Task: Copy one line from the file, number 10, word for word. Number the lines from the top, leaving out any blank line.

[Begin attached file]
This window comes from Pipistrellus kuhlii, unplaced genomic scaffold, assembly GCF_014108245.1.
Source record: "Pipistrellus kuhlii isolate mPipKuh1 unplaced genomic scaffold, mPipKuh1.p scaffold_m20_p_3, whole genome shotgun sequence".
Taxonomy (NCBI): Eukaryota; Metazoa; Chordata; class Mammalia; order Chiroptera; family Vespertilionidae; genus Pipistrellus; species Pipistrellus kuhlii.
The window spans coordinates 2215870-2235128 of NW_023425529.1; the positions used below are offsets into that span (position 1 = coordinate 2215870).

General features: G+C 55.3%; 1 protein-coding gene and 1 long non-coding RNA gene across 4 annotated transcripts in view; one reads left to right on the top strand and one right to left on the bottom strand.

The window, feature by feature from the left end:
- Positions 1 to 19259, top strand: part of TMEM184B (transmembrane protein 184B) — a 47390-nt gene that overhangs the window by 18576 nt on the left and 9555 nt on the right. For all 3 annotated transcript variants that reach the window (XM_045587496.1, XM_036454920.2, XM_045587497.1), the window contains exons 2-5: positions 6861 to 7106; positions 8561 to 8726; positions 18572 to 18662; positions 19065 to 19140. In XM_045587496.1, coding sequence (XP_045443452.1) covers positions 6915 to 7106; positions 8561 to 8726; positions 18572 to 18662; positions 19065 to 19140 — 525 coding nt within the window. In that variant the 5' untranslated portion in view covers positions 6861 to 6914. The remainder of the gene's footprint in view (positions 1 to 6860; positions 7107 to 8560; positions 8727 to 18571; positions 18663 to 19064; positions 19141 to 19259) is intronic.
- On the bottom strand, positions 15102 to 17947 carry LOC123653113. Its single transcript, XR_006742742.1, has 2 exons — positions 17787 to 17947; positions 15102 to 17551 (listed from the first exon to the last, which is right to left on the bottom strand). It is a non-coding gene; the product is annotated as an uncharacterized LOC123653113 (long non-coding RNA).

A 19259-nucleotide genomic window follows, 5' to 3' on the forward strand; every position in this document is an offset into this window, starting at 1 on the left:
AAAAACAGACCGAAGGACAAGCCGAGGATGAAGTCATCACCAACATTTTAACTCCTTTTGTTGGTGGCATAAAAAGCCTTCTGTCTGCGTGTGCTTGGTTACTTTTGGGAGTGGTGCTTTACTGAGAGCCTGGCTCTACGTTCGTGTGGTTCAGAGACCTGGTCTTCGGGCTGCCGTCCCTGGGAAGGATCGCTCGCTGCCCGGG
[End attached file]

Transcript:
AAAAACAGACCGAAGGACAAGCCGAGGATGAAGTCATCACCAACATTTTAACTCCTTTTGTTGGTGGCATAAAAAGCCTTCTGTCTGCGTGTGCTTGGTTACTTTTGGGAGTGGTGCTTTACTGAGAGCCTGGCTCTACGTTCGTGTGGTTCAGAGACCTGGTCTTCGGGCTGCCGTCCCTGGGAAGGATCGCTCGCTGCCCGGG